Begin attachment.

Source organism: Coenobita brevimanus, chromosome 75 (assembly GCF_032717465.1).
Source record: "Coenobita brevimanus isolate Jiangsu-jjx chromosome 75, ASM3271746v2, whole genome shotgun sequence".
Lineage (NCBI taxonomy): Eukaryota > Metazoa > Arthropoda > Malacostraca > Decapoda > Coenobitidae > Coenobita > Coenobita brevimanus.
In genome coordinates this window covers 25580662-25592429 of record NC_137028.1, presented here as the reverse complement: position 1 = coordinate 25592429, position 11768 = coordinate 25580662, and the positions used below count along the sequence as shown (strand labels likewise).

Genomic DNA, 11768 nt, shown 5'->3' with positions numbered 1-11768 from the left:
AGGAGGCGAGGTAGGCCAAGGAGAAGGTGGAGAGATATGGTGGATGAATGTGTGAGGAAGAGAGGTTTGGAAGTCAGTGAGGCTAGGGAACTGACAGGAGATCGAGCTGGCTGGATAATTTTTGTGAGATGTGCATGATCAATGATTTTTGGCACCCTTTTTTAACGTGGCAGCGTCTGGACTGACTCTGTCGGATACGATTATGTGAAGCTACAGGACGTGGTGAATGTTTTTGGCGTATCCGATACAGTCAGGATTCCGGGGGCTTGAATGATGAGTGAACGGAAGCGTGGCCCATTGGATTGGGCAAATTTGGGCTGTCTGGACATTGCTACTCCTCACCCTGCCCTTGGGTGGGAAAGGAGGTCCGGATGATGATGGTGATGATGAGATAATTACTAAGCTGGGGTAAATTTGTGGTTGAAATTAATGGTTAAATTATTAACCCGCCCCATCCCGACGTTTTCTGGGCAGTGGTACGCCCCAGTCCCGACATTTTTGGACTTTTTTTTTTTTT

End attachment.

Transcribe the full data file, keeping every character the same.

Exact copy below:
Source organism: Coenobita brevimanus, chromosome 75 (assembly GCF_032717465.1).
Source record: "Coenobita brevimanus isolate Jiangsu-jjx chromosome 75, ASM3271746v2, whole genome shotgun sequence".
Lineage (NCBI taxonomy): Eukaryota > Metazoa > Arthropoda > Malacostraca > Decapoda > Coenobitidae > Coenobita > Coenobita brevimanus.
In genome coordinates this window covers 25580662-25592429 of record NC_137028.1, presented here as the reverse complement: position 1 = coordinate 25592429, position 11768 = coordinate 25580662, and the positions used below count along the sequence as shown (strand labels likewise).

Genomic DNA, 11768 nt, shown 5'->3' with positions numbered 1-11768 from the left:
AGGAGGCGAGGTAGGCCAAGGAGAAGGTGGAGAGATATGGTGGATGAATGTGTGAGGAAGAGAGGTTTGGAAGTCAGTGAGGCTAGGGAACTGACAGGAGATCGAGCTGGCTGGATAATTTTTGTGAGATGTGCATGATCAATGATTTTTGGCACCCTTTTTTAACGTGGCAGCGTCTGGACTGACTCTGTCGGATACGATTATGTGAAGCTACAGGACGTGGTGAATGTTTTTGGCGTATCCGATACAGTCAGGATTCCGGGGGCTTGAATGATGAGTGAACGGAAGCGTGGCCCATTGGATTGGGCAAATTTGGGCTGTCTGGACATTGCTACTCCTCACCCTGCCCTTGGGTGGGAAAGGAGGTCCGGATGATGATGGTGATGATGAGATAATTACTAAGCTGGGGTAAATTTGTGGTTGAAATTAATGGTTAAATTATTAACCCGCCCCATCCCGACGTTTTCTGGGCAGTGGTACGCCCCAGTCCCGACATTTTTGGACTTTTTTTTTTTTT